Monday, September 12, 2016

This week's C&EN

A few of the articles in this week's issue of Chemical and Engineering News:


  1. 40% of chemistry PhD's are women: "problem"
    60% of biology PhD's are women: "progress"

    1. Encouraging girls to become doctors, business leaders, etc makes sense. Encouraging girls to become underemployed adjuncts or bitter 33-year-old postdocs is just more of the same "STEM shortage" baloney we've been hearing for years. We also need more women coal miners and steel mill workers!

    2. I mean, no one ever gives a target or end goal for these things, but obvs it's not "proportional representation" because then you should un-encourage the fields that are dominated (sometimes very heavily!) by women, minorities, ethnic groups, etc etc.

      Let me know if any of you have a "Men in Biology" group in your college.

  2. Interesting comments in the Kratom article, in particular this:

    "Andras Varadi (September 9, 2016 1:37 PM)
    As one of the lead authors on this manuscript (J. Med. Chem. 2016, DOI: 10.1021/acs.jmedchem.6b00748), I would like to point out that mitragynine pseudoindoxyl, unlike morphine, did not show reward (addiction) in the conditioned place preference model in mice. We also observed that upon chronic dosing, it took mice 30 days to become tolerant to mitragynine pseudoindoxyl – that is approximately 6-times longer than it took to develop tolerance to morphine under the same conditions. And when mice finally became tolerant, we observed only mild withdrawal after giving a dose of the opioid antagonist naloxone.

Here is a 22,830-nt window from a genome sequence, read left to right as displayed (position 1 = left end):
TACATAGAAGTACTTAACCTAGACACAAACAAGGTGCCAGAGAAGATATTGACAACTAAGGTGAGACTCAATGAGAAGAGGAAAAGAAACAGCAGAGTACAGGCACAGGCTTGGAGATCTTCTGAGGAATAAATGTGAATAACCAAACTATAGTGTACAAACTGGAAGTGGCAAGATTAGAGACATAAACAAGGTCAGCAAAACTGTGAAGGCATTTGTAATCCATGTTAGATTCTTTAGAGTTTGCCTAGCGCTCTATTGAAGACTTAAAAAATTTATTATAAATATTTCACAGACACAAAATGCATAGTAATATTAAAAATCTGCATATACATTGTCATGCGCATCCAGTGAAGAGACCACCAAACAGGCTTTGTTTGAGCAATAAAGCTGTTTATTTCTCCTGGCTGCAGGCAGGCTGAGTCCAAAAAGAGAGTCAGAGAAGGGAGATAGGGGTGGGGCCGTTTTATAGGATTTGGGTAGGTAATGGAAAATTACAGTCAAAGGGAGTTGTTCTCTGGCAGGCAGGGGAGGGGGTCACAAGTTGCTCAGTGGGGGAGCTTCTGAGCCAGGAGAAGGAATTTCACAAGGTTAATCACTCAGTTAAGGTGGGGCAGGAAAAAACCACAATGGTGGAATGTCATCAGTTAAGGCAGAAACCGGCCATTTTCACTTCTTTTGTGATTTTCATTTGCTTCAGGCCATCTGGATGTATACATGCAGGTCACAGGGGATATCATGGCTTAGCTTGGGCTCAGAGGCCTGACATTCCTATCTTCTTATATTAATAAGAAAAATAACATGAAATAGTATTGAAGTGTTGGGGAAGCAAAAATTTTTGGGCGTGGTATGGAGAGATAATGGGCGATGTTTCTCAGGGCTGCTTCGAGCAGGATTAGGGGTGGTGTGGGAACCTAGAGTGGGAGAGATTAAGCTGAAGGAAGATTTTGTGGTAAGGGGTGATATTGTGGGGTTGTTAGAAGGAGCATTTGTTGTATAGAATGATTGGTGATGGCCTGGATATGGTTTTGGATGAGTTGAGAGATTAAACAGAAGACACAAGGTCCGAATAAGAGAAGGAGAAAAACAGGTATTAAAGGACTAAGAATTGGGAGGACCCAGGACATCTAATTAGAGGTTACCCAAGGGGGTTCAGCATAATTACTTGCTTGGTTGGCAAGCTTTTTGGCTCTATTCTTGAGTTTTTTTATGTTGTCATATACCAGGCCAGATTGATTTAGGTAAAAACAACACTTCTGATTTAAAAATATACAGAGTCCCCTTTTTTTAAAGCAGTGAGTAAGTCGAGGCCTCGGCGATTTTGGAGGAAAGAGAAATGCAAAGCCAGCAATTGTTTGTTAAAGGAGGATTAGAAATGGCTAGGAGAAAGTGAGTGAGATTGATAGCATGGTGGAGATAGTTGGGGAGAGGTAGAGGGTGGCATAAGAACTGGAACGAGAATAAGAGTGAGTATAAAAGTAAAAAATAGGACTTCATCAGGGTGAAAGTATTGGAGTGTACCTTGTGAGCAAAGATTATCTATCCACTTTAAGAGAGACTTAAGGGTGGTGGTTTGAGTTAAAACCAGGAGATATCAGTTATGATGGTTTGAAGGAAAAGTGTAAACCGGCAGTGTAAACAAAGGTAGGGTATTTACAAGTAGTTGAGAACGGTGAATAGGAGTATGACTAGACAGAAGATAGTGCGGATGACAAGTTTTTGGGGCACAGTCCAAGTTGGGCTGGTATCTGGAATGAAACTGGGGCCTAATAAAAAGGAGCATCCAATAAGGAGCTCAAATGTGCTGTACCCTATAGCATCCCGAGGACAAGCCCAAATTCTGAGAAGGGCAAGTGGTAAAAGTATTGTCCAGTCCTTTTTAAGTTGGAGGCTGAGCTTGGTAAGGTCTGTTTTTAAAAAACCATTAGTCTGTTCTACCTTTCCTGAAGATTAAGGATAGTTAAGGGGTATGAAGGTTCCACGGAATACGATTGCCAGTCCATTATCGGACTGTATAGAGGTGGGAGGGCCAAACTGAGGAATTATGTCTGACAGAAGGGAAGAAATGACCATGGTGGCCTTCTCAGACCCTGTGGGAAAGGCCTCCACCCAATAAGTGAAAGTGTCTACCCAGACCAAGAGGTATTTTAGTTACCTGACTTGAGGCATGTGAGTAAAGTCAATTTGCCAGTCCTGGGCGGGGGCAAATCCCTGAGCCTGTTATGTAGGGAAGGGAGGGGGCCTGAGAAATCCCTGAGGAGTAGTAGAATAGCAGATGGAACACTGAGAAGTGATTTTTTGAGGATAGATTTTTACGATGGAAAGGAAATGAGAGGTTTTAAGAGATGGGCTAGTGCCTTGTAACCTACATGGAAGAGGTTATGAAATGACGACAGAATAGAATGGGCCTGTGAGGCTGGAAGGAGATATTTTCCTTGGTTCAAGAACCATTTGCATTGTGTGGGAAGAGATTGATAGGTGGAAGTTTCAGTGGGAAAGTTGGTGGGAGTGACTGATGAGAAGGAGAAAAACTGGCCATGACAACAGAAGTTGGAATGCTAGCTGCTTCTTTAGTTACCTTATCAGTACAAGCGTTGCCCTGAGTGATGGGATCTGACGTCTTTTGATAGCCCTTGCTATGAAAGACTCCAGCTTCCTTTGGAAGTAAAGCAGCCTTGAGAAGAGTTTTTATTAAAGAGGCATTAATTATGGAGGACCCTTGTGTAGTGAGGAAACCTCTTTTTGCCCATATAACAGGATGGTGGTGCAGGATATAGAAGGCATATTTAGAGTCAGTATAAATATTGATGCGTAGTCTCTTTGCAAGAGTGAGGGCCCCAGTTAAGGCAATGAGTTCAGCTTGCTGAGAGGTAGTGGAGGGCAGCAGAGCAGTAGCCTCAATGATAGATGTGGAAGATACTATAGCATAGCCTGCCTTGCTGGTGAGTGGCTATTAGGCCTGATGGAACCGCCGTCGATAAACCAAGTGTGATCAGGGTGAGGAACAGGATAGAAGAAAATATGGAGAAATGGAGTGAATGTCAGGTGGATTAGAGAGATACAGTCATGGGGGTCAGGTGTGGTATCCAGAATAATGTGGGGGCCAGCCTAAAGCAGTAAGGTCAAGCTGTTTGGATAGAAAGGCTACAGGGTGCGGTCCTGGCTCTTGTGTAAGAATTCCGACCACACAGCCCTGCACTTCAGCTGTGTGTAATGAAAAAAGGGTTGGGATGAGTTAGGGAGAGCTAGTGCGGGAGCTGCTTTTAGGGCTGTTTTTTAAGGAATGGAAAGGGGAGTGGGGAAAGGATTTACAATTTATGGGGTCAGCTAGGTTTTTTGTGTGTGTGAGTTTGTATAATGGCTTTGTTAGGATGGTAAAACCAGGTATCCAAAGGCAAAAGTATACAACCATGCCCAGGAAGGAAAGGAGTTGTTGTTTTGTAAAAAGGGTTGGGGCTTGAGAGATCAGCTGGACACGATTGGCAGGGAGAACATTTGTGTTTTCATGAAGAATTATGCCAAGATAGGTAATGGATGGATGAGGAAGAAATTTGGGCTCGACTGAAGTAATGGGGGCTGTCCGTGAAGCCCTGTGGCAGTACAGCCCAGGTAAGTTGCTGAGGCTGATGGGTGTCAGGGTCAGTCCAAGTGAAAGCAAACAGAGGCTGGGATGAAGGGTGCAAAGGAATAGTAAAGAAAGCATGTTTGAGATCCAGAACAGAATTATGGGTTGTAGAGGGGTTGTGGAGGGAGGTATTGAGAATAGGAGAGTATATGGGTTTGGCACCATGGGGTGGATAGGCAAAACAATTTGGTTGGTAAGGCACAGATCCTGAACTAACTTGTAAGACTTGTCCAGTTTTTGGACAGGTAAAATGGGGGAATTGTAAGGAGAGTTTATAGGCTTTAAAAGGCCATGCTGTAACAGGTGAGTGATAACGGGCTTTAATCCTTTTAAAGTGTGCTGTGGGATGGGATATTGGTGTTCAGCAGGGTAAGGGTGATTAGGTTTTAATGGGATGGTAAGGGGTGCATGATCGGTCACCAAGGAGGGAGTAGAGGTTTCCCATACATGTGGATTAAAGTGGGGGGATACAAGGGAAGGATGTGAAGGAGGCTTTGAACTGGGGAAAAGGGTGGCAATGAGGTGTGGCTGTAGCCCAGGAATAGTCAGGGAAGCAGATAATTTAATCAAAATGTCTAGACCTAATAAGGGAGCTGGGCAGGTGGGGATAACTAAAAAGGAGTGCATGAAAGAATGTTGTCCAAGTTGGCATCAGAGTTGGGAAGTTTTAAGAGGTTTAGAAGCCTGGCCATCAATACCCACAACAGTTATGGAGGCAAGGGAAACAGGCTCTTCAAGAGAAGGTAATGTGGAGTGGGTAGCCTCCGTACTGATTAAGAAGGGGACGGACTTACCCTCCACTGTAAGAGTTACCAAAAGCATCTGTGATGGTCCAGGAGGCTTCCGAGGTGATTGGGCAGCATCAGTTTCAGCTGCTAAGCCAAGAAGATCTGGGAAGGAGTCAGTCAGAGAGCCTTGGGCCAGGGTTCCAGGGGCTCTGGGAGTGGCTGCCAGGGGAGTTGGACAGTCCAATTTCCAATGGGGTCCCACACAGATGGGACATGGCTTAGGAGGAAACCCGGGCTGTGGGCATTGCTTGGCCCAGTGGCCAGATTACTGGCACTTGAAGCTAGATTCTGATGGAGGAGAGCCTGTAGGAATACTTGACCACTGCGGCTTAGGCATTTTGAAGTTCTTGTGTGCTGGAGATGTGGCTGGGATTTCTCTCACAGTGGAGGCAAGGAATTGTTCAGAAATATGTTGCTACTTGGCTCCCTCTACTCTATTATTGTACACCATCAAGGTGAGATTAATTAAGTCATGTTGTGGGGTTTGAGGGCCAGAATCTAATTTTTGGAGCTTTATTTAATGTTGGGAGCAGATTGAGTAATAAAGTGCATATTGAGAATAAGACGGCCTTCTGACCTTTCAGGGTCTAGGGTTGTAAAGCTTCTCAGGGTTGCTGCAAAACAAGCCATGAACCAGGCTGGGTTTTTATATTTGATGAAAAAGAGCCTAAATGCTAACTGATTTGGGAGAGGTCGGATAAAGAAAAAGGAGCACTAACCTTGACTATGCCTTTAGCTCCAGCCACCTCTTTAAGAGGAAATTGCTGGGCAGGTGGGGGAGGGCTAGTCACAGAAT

We believe the advantageous side effect profile of mitragynine pseudoindoxyl may be the result of the unique pharmacological attributes of the molecule. Firstly, it is an agonist on mu opioid receptors (very much like most of the opioids used in clinical practice) but at the same time, it antagonizes delta receptors. Secondly, mitragynine pseudoindoxyl acts as a G-protein biased agonist on mu receptors, recruiting no beta-arrestin-2 upon activation. Mu agonism/delta antagonism and G-protein bias have been shown to reduce the severity of opioid side effects, however, mitragynine pseudoindoxyl is the first compound known to exhibit the combination of these two effects. "